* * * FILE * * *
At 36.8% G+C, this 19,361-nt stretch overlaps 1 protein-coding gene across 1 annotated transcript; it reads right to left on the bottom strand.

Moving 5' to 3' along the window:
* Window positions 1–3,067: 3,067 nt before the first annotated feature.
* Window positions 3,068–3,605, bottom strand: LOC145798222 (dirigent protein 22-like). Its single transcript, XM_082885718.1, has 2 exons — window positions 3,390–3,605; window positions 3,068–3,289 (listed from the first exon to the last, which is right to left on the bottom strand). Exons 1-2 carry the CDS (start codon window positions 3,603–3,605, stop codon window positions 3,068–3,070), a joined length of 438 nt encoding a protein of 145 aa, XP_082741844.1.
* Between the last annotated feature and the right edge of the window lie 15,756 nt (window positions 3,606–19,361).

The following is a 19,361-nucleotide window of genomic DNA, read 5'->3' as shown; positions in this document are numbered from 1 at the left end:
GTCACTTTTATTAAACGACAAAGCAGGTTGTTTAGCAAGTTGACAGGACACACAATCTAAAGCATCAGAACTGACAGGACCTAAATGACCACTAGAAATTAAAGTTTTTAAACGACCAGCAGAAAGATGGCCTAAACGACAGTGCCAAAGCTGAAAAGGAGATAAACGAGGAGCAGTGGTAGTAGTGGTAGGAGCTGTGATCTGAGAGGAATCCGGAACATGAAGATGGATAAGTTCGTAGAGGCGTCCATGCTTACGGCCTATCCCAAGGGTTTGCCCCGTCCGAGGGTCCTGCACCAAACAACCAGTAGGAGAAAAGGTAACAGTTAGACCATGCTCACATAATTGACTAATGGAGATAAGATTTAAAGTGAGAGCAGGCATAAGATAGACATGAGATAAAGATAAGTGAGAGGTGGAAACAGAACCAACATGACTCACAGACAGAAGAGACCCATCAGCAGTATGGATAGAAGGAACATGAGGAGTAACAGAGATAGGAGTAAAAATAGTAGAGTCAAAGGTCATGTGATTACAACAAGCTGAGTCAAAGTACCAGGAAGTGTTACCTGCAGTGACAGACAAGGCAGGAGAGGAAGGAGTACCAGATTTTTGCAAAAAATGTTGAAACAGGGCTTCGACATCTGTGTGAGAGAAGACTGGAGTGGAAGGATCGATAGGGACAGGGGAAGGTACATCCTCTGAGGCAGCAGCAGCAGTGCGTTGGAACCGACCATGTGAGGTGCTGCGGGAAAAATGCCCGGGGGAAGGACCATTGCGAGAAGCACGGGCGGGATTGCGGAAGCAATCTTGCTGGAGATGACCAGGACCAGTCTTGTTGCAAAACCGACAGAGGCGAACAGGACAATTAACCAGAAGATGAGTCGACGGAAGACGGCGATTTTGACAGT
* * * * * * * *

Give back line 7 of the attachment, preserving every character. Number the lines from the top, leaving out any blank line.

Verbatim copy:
GTCACTTTTATTAAACGACAAAGCAGGTTGTTTAGCAAGTTGACAGGACACACAATCTAAAGCATCAGAACTGACAGGACCTAAATGACCACTAGAAATTAAAGTTTTTAAACGACCAGCAGAAAGATGGCCTAAACGACAGTGCCAAAGCTGAAAAGGAGATAAACGAGGAGCAGTGGTAGTAGTGGTAGGAGCTGTGATCTGAGAGGAATCCGGAACATGAAGATGGATAAGTTCGTAGAGGCGTCCATGCTTACGGCCTATCCCAAGGGTTTGCCCCGTCCGAGGGTCCTGCACCAAACAACCAGTAGGAGAAAAGGTAACAGTTAGACCATGCTCACATAATTGACTAATGGAGATAAGATTTAAAGTGAGAGCAGGCATAAGATAGACATGAGATAAAGATAAGTGAGAGGTGGAAACAGAACCAACATGACTCACAGACAGAAGAGACCCATCAGCAGTATGGATAGAAGGAACATGAGGAGTAACAGAGATAGGAGTAAAAATAGTAGAGTCAAAGGTCATGTGATTACAACAAGCTGAGTCAAAGTACCAGGAAGTGTTACCTGCAGTGACAGACAAGGCAGGAGAGGAAGGAGTACCAGATTTTTGCAAAAAATGTTGAAACAGGGCTTCGACATCTGTGTGAGAGAAGACTGGAGTGGAAGGATCGATAGGGACAGGGGAAGGTACATCCTCTGAGGCAGCAGCAGCAGTGCGTTGGAACCGACCATGTGAGGTGCTGCGGGAAAAATGCCCGGGGGAAGGACCATTGCGAGAAGCACGGGCGGGATTGCGGAAGCAATCTTGCTGGAGATGACCAGGACCAGTCTTGTTGCAAAACCGACAGAGGCGAACAGGACAATTAACCAGAAGATGAGTCGACGGAAGACGGCGATTTTGACAGT